In a recent Englewood City Council meeting, key topics including the 2023 best practices inventory, the city’s master plan, and concerns about community facilities took center stage. Council members Charles Cobb, Kenneth Rosenzweig, Lisa Wisotsky, Judith Maron, Kevin Wilson, and Mayor Michael Wildes all participated in the meeting, which was also marked by vocal community engagement and a sudden interruption due to safety concerns.
The meeting began with Councilman Charles Cobb moving to address the 2023 best practices inventory. This assessment evaluates fiscal and operational practices, and Englewood scored 41 out of 42 points, earning 100% of the state aid. Cobb expressed gratitude to attendees for their input and emphasized the importance of community unity in resolving issues.
The council also discussed the city’s master plan and a draft request for proposals (RFP), which is set to go out next week pending approval from the planning board. The due date for responses is November 30th, with a selected planner to begin work in January.
The meeting also included discussions about community facilities, with Tanika Foster Jones and Rosin Sanchez, parents from the Englewood Junior Raiders, expressing concerns about the lack of maintenance and accessibility to facilities. They emphasized the impact of these issues on children’s well-being and sense of belonging in the community.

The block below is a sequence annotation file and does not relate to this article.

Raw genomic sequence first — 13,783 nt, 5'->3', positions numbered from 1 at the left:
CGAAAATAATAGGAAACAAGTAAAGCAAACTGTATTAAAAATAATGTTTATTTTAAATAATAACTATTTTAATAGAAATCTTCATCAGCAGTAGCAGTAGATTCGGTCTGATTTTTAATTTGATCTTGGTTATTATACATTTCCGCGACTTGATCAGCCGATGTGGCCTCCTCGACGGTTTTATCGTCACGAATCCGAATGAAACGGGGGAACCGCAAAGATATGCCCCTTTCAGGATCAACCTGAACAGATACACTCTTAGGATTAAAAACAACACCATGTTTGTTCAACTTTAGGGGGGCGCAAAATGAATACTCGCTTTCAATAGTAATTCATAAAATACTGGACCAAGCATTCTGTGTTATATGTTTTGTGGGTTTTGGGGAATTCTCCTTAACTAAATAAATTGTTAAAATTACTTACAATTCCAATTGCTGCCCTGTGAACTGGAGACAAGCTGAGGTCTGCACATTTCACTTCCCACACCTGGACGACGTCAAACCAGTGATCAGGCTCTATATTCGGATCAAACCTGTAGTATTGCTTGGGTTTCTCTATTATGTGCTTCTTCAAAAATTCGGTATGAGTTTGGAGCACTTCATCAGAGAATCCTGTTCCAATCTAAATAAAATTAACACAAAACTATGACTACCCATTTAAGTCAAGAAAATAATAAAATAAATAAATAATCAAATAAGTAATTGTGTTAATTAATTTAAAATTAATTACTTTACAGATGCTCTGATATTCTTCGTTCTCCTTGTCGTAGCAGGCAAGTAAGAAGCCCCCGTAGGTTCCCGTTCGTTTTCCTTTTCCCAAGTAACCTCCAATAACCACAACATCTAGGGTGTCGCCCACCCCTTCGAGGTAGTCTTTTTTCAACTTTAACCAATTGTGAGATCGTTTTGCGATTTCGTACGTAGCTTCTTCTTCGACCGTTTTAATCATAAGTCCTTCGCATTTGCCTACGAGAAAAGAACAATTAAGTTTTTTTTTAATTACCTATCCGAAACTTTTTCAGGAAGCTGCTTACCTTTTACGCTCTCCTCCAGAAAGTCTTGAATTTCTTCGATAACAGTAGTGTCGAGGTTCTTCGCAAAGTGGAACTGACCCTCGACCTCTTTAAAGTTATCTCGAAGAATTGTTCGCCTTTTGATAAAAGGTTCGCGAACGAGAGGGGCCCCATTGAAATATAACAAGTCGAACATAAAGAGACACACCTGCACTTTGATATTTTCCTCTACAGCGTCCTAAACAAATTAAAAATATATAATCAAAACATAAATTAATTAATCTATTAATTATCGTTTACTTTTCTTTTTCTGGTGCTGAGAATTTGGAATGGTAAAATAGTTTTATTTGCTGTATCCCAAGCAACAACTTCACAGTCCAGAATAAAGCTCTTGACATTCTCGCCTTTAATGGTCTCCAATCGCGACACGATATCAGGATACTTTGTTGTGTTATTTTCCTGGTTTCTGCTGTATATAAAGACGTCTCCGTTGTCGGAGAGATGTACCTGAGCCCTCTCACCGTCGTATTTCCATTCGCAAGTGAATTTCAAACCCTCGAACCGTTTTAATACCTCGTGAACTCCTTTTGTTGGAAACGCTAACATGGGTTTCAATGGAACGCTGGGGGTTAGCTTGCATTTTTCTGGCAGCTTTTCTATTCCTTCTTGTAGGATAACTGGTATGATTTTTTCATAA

An interruption occurred when the police chief requested to shut down the meeting due to safety concerns outside the venue. Mayor Wildes assured attendees they would be escorted out safely.
The meeting also saw discussions on a range of topics, including a resolution enabling the city to apply for unprogrammed grant funds, the upcoming virtual council meeting due to equipment upgrades, the Rotary Club of Englewood’s centenary, and issues around transparency in draft ordinances. Mayor Wildes acknowledged the presence of Rabbi PCO from Congregation Avator and highlighted Englewood’s denouncement of Hamas terrorism.
The issue of affordable housing sparked debate among council members and residents. Councilman Cobb requested monthly progress reports on the master plan and affordable housing plan to ensure transparency and avoid repeating past mistakes. Meanwhile, Councilman Rosenzweig questioned whether residents had been given adequate notice about the plans.